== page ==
On 2/16/2012 22:37, meekerdb wrote:
Probably, otherwise, the nature of consciousness is really fickle and
doesn't match our introspection ( http://consc.net/papers/qualia.html ).
On 2/16/2012 1:00 PM, acw wrote:
On 2/16/2012 20:40, Stephen P. King wrote:
On 2/16/2012 2:32 PM, meekerdb wrote:
On 2/16/2012 11:09 AM, Stephen P. King wrote:
All of this substitution stuff is predicated upon the possibility
that the brain can be emulated by a Universal Turing Machine. It
would be helpful if we first established that a Turing Machine is
capable of what we are assuming it do be able to do. I am pretty well
convinced that it cannot based on all that I have studied of QM and
This where the paradox of the philosophical zombie arises. It seems
pretty certain that a TM, given the right program, can exhibit
intelligence. So can we then deny that it is conscious based on
unobservable quantum entanglements (i.e. those that make its
So is intelligence and consciousness, ala having 1p, qualia and all that
subjective experience stuff, the same thing in your mind?
Surely they must be related. If not, you do indeed get the p. zombie
problem: someone who acts in all respects like a different person with
(assumed) consciousness, indistinguishable in behavior, yet without
consciousness. The question boils down to: let's say you knew some
person well, they one day got a digital brain transplant, they still
behave more or less as you remember them, do you think they are now
without consciousness or merely that their consciousness is a bit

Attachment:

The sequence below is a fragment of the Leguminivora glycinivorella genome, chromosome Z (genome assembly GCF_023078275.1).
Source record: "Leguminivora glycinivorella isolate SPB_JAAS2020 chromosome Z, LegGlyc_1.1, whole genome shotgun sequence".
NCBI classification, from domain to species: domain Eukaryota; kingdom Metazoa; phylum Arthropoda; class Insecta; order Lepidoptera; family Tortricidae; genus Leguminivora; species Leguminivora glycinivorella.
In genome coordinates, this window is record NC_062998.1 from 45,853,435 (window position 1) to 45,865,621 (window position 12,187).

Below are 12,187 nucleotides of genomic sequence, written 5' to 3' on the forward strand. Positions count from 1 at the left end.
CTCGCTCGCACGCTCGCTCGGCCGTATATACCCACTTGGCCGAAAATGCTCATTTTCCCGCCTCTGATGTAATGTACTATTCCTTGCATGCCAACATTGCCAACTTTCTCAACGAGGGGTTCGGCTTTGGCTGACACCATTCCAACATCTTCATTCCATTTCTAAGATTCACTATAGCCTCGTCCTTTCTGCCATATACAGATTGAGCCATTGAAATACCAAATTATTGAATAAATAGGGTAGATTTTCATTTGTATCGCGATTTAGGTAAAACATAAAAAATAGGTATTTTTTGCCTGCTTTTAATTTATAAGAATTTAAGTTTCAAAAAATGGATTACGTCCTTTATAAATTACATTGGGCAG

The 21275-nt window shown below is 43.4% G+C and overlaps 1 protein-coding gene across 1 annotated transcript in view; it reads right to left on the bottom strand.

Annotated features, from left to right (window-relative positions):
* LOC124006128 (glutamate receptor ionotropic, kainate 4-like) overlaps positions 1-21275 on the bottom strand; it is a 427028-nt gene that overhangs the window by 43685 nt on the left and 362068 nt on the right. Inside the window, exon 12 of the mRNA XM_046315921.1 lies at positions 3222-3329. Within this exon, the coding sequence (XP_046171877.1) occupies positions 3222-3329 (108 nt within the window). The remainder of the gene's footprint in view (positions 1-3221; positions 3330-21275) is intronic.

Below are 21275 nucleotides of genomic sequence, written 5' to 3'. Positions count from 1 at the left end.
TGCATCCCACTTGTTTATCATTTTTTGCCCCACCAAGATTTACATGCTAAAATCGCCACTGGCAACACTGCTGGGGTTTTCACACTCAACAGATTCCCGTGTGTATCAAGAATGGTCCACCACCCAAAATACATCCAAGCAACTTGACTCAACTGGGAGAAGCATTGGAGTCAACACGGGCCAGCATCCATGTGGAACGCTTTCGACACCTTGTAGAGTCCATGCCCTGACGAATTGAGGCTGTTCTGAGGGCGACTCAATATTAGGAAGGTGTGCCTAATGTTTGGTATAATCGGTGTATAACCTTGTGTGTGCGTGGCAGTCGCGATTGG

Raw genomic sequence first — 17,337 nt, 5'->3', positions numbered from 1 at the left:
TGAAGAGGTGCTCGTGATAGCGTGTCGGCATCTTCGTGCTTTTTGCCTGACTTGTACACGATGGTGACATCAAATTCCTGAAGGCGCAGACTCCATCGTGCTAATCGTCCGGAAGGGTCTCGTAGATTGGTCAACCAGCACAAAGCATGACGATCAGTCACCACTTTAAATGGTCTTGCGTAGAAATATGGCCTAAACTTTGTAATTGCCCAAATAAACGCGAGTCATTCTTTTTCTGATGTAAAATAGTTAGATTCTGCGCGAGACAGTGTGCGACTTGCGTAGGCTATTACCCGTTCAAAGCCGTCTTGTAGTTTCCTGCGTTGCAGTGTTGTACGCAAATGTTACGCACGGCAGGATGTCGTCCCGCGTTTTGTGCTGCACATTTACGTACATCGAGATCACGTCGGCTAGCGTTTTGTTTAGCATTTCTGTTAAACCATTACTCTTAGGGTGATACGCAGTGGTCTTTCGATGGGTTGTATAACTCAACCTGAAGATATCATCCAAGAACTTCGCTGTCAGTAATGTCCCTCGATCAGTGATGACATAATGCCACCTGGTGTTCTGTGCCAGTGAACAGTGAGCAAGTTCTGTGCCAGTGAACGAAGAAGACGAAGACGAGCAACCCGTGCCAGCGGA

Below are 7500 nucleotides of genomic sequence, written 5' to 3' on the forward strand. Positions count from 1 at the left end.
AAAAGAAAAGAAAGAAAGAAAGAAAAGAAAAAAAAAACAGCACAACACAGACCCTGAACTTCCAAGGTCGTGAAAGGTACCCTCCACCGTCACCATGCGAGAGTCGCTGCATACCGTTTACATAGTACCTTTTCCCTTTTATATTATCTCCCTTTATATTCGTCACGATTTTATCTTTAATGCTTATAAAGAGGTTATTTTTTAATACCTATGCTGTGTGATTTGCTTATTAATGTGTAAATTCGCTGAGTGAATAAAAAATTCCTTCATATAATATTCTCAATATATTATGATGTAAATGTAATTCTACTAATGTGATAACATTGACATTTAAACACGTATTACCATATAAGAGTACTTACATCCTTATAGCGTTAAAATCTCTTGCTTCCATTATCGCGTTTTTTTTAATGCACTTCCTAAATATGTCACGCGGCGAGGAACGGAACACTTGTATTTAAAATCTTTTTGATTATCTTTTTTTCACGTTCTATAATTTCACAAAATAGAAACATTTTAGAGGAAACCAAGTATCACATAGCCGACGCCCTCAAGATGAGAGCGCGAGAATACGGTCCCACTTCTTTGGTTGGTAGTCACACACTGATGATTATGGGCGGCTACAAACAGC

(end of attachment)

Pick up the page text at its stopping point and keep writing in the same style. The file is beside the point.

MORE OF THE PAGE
changed due to different quantum entanglements?
I think substituting for neurons or even groups of neurons in the human
brain would preserve consciousness with perhaps minor changes.
it comes to the question of whether an intelligent behaving robot is
necessarily conscious, I'm not so sure. I think it would depend on the
structure and programming. It would have *some kind* or consciousness,
but it might be rather different from human consciousness.
It would depend on the cognitive architecture and structures involved.
If the cognitive architecture is something really different from ours,
it might be hard to fathom a guess. I can also imagine some optimizers
which are capable of giving intelligent answers, but I have trouble
attributing it any meaningful consciousness (for example an AI which
just brute-forces the problem and performs no induction or anything
similar to how we think), while I'd potentially attribute similar
consciousness to ours to some neuromorphic AI, and something
stranger/not directly comprehensible to me to an AI which is based on
our high-level psychology, but different in most other ways in
implementation. I suppose if/when we do crack the AGI problem, there
will be a lot of interesting things to investigate about the nature of
such foreign consciousness.
In a way, that would keep some of COMP's conclusions still valid
(weakening of the theory), but it's not very practical. I tend to
instead think that machines implementing the observer below the
substitution level can vary as much as they want as long as the observer
is consistently implemented (a continuation where the observer isn't
consistently implemented either no longer is a continuation of the
observer or is a low-measure one, although some of these details do need
to be worked out). One question that bothers me is if the observer is
actually entangled quite a bit with these lower-level machines and if a
digital substitution is performed at a higher level, the functionality
may remain the same, but the measure/consistent extensions may get
altered - better hope there's not too many white rabbits if the subst.
level is too high, otherwise it would lead to unstable "jumpy" realities
Note that Bruno answers the concern that interaction/entanglement with
the environment by saying that the correct level of substitution may
include arbitrarily large parts of the environment. I think this is
problematic because the substitution (and the computation) are
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